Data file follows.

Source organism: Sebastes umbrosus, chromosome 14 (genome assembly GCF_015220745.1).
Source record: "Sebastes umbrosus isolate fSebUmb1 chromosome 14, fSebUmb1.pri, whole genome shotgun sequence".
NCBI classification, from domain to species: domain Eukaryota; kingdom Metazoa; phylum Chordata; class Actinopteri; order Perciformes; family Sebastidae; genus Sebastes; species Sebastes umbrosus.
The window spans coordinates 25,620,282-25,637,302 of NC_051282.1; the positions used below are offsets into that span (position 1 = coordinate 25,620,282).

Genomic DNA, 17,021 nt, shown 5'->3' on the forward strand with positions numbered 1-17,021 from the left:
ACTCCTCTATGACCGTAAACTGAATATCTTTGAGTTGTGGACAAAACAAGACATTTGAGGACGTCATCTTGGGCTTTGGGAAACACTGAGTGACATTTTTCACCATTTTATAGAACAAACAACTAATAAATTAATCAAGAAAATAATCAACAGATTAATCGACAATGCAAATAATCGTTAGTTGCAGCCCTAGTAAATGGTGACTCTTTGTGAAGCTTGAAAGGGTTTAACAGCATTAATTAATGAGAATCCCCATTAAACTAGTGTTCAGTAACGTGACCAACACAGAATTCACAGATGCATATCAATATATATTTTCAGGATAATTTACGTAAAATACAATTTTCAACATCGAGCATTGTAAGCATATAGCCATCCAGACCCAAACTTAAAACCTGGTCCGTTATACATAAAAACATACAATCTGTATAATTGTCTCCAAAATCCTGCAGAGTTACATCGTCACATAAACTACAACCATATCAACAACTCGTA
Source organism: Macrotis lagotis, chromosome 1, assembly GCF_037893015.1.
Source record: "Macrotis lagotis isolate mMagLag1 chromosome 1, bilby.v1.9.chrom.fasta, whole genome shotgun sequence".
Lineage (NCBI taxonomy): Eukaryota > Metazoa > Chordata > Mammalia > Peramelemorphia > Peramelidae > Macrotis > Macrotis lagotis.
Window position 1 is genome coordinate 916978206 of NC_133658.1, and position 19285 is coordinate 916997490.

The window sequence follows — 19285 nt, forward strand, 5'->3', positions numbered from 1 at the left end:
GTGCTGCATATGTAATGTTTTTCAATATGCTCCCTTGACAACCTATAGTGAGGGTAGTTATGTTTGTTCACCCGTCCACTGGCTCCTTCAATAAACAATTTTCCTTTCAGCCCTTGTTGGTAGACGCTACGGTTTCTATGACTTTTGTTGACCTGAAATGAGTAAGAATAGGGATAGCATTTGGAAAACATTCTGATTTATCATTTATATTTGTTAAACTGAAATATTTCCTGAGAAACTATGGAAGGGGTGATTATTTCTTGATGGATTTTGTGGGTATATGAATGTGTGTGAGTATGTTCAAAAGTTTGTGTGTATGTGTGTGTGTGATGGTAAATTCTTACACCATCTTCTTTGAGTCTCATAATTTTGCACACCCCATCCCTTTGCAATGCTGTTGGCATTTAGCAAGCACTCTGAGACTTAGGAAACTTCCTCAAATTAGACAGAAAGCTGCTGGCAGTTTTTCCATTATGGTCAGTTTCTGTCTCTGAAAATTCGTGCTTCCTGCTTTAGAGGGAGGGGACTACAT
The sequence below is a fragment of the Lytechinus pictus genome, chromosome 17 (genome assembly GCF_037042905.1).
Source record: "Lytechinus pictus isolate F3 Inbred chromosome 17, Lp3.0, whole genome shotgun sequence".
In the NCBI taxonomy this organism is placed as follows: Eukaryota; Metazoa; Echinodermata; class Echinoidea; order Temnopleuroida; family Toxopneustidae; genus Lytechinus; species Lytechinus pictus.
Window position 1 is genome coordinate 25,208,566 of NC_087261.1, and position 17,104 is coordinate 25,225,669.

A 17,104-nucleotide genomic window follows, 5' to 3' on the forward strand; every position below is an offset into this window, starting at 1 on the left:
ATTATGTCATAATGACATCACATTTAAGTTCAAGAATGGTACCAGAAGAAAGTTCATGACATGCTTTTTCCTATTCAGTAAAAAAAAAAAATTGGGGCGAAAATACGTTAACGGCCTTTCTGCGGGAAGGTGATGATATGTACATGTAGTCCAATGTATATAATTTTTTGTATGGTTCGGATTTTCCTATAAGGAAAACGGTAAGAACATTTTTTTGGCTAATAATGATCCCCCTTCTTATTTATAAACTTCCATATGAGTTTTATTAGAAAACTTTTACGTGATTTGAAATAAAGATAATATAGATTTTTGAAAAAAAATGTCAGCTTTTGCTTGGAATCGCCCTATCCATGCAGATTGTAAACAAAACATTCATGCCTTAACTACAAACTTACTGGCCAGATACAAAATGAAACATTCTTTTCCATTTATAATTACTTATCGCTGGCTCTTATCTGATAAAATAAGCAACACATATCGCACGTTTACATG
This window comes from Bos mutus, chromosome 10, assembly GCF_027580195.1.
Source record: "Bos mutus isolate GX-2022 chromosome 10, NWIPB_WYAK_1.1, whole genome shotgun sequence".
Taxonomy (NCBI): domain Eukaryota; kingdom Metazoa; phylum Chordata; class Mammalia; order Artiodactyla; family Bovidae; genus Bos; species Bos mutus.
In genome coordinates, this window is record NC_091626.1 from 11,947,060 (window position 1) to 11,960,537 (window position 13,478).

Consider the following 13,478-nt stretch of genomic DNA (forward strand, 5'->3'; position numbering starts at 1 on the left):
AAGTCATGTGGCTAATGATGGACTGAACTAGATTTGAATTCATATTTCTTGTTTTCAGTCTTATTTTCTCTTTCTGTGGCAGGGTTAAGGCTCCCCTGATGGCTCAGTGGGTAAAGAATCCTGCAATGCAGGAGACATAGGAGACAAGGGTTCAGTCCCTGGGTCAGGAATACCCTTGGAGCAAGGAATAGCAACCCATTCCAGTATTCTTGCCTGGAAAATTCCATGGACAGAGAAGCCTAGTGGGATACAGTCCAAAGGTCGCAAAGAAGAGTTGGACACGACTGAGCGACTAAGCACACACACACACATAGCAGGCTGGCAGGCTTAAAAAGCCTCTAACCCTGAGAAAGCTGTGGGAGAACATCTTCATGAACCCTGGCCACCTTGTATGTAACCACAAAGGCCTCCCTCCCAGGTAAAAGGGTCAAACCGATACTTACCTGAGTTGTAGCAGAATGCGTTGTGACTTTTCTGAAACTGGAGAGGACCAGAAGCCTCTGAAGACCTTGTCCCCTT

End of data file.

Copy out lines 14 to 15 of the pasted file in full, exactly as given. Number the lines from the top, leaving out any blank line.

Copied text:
Source record: "Lytechinus pictus isolate F3 Inbred chromosome 17, Lp3.0, whole genome shotgun sequence".
In the NCBI taxonomy this organism is placed as follows: Eukaryota; Metazoa; Echinodermata; class Echinoidea; order Temnopleuroida; family Toxopneustidae; genus Lytechinus; species Lytechinus pictus.